Rebecca Ferguson: Soul Catcher
Known internationally for her authentically-soulful, brooding vocals that originally saw her finish runner-up in the 2010 series of high-profile UK TV talent show “The X-Factor”, 27-year-old Liverpool-born-and-raised singer/songwriter Rebecca Ferguson this month releases her highly-anticipated second album “Freedom”. Which, as the follow-up to her 2011-released million-selling debut LP “Heaven”, is currently being pioneered by its powerfully-pounding, punchy lead-off single “I Hope”.
Interestingly, with “Freedom” containing all new material (all once again impressively co-written by Rebecca herself) the soulful 12-track set finds Ferguson this time hooking-up with new production/songwriting collaborators like Jarrad Rogers (with whom she penned five songs) and Toby Gad (of Fergie and Beyonce fame), in addition to long-time collaborator Eg White. An experimental move which results in the album’s emotive musical moods ranging from the haunting deep soul balladry of “Fake Smile” and the John Legend-featuring, string-laden “Bridges” to the thudding drums and surging production of “My Best” and celebratory, beat-heavy “Beautiful Design”.
All of which in turn makes for a solid follow-up to qualified-legal-secretary Rebecca’s acclaimed aforementioned debut album “Heaven”. Which in addition to its Double-Platinum status in the UK (spurred on by the success of its acoustic-guitar-accompanied Top Ten single “Nothing’s Real But Love”) also went on to attain bona fide global chart success, including a highly impressive Top Three placing in the US R&B chart - all ultimately resulting in prestigious nominations in both the MTV Europe and Soul Train Music Awards.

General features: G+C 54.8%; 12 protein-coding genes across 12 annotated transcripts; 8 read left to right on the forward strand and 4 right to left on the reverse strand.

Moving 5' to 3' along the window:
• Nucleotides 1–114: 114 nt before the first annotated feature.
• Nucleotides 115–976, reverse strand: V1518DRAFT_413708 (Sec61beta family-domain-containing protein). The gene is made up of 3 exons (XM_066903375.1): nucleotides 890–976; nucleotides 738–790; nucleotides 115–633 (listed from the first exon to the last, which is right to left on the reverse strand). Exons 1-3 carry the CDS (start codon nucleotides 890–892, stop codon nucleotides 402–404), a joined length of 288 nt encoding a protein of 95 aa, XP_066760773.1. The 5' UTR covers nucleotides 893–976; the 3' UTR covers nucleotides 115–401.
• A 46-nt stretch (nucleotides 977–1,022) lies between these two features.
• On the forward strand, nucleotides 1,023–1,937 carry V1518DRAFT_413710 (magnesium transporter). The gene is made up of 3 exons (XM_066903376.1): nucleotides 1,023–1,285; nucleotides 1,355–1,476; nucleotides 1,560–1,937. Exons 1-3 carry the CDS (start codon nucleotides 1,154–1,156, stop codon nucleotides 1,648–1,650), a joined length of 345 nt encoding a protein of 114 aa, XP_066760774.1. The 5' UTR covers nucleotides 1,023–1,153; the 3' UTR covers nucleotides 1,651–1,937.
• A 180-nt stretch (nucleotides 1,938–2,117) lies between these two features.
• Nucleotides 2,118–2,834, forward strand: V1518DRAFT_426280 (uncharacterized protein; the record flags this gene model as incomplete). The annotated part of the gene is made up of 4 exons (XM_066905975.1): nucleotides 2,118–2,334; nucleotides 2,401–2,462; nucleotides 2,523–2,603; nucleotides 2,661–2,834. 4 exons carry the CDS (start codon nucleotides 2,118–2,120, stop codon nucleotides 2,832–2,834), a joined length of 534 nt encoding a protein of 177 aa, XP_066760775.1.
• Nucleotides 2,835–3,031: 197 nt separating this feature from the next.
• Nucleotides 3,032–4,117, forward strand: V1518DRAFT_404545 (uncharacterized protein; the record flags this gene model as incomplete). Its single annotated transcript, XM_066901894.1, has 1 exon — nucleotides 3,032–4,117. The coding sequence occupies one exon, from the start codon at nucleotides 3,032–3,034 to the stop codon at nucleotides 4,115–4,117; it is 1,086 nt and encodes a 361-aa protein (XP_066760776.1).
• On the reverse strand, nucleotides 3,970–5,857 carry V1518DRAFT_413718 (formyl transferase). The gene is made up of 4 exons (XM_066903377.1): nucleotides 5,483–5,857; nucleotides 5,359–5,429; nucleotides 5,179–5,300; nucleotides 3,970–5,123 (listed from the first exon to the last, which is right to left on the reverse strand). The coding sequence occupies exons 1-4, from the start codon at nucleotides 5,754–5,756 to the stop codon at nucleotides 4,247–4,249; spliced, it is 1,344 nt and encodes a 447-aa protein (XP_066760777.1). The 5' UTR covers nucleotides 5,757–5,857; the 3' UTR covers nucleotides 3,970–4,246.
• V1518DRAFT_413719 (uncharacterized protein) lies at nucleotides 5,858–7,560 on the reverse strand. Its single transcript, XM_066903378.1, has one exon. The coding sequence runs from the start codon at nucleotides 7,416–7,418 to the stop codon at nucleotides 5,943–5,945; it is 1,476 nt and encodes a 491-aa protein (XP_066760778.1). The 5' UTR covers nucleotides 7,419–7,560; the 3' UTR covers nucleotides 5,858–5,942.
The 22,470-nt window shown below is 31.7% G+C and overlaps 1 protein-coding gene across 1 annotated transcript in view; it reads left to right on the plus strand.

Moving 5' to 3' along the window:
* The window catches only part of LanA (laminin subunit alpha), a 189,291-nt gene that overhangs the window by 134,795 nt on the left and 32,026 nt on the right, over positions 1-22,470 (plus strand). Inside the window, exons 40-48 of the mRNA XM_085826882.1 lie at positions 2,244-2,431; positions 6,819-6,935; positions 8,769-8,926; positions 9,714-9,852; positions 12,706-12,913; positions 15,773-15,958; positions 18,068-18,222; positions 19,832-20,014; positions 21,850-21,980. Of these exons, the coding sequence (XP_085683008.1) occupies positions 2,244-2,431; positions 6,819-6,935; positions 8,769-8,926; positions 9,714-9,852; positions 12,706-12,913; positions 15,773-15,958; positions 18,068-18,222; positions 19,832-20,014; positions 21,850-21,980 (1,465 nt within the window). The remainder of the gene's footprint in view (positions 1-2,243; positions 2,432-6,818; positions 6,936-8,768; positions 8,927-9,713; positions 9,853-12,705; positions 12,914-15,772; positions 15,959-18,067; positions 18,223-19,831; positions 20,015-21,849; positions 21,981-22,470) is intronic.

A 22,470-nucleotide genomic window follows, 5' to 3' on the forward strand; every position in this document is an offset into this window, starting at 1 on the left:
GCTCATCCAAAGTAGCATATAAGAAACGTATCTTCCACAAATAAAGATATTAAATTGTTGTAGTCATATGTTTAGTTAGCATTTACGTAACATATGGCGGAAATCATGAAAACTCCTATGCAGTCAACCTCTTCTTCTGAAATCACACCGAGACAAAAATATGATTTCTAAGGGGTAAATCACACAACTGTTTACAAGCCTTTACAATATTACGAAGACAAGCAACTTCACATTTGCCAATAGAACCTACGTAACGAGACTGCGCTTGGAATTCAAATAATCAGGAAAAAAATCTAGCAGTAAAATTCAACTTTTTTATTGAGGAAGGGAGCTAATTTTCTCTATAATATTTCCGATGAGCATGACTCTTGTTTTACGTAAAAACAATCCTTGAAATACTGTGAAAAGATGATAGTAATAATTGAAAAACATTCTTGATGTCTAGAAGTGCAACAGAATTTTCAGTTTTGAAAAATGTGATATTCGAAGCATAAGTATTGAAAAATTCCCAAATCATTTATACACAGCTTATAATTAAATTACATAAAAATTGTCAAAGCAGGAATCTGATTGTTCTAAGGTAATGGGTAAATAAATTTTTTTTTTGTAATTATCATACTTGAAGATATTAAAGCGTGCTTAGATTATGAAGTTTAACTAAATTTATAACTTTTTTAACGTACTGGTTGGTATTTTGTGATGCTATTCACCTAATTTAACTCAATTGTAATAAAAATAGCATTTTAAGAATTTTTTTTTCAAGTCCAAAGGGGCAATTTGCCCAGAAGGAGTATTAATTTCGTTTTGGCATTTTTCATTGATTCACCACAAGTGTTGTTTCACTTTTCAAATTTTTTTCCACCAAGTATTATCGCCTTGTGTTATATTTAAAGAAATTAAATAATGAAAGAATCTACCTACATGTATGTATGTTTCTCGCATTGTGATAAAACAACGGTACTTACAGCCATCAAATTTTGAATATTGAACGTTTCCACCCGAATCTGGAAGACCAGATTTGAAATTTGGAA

… Which brings us neatly back to autumn 2013. As, despite her raw-but-stunning first audition on “X-Factor” singing Sam Cooke’s “A Change Is Gonna Come” three years ago revealing Rebecca as the painfully shy, woefully under-confident mother-of-two she was at the time, today it’s nevertheless a bubbly and chatty - yet still likeably-humble and “normal” - Ms. Ferguson who meets up with “Blues & Soul” Assistant Editor Pete Lewis for lunchtime drinks at Sony Music UK’s buzzing Kensington HQ. Where she happily discusses - in soft-spoken, still-instantly-recognisable Liverpudlian tones - her highly-anticipated new album and single; her hook-up with US contemporary soul superstar John Legend; plus the highs and lows of her first two years in the limelight as in international singing sensation.